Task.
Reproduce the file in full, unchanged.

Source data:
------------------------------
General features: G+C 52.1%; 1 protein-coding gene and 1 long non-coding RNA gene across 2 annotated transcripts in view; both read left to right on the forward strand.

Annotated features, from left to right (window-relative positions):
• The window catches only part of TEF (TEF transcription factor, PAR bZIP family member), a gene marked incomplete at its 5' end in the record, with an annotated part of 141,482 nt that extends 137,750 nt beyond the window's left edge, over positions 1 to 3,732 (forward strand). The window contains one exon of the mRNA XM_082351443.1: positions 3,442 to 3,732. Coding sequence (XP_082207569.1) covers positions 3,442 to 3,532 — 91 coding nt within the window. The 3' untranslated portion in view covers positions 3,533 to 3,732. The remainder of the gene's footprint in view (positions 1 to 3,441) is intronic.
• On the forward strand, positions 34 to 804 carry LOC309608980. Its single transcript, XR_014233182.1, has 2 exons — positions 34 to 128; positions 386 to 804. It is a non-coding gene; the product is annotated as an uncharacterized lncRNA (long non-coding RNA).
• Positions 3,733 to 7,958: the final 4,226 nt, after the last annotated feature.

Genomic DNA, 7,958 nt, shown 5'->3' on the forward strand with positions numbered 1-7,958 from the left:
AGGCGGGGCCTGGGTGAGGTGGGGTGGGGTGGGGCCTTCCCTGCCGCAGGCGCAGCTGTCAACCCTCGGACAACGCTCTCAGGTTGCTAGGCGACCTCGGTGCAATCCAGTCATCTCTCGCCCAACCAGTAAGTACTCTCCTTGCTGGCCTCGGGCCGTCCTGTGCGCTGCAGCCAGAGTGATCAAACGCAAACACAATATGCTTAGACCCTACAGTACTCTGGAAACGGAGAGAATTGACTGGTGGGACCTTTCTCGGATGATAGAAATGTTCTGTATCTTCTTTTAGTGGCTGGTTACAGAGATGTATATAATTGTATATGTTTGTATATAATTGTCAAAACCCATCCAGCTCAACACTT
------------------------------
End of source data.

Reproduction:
General features: G+C 52.1%; 1 protein-coding gene and 1 long non-coding RNA gene across 2 annotated transcripts in view; both read left to right on the forward strand.

Annotated features, from left to right (window-relative positions):
• The window catches only part of TEF (TEF transcription factor, PAR bZIP family member), a gene marked incomplete at its 5' end in the record, with an annotated part of 141,482 nt that extends 137,750 nt beyond the window's left edge, over positions 1 to 3,732 (forward strand). The window contains one exon of the mRNA XM_082351443.1: positions 3,442 to 3,732. Coding sequence (XP_082207569.1) covers positions 3,442 to 3,532 — 91 coding nt within the window. The 3' untranslated portion in view covers positions 3,533 to 3,732. The remainder of the gene's footprint in view (positions 1 to 3,441) is intronic.
• On the forward strand, positions 34 to 804 carry LOC309608980. Its single transcript, XR_014233182.1, has 2 exons — positions 34 to 128; positions 386 to 804. It is a non-coding gene; the product is annotated as an uncharacterized lncRNA (long non-coding RNA).
• Positions 3,733 to 7,958: the final 4,226 nt, after the last annotated feature.

Genomic DNA, 7,958 nt, shown 5'->3' on the forward strand with positions numbered 1-7,958 from the left:
AGGCGGGGCCTGGGTGAGGTGGGGTGGGGTGGGGCCTTCCCTGCCGCAGGCGCAGCTGTCAACCCTCGGACAACGCTCTCAGGTTGCTAGGCGACCTCGGTGCAATCCAGTCATCTCTCGCCCAACCAGTAAGTACTCTCCTTGCTGGCCTCGGGCCGTCCTGTGCGCTGCAGCCAGAGTGATCAAACGCAAACACAATATGCTTAGACCCTACAGTACTCTGGAAACGGAGAGAATTGACTGGTGGGACCTTTCTCGGATGATAGAAATGTTCTGTATCTTCTTTTAGTGGCTGGTTACAGAGATGTATATAATTGTATATGTTTGTATATAATTGTCAAAACCCATCCAGCTCAACACTT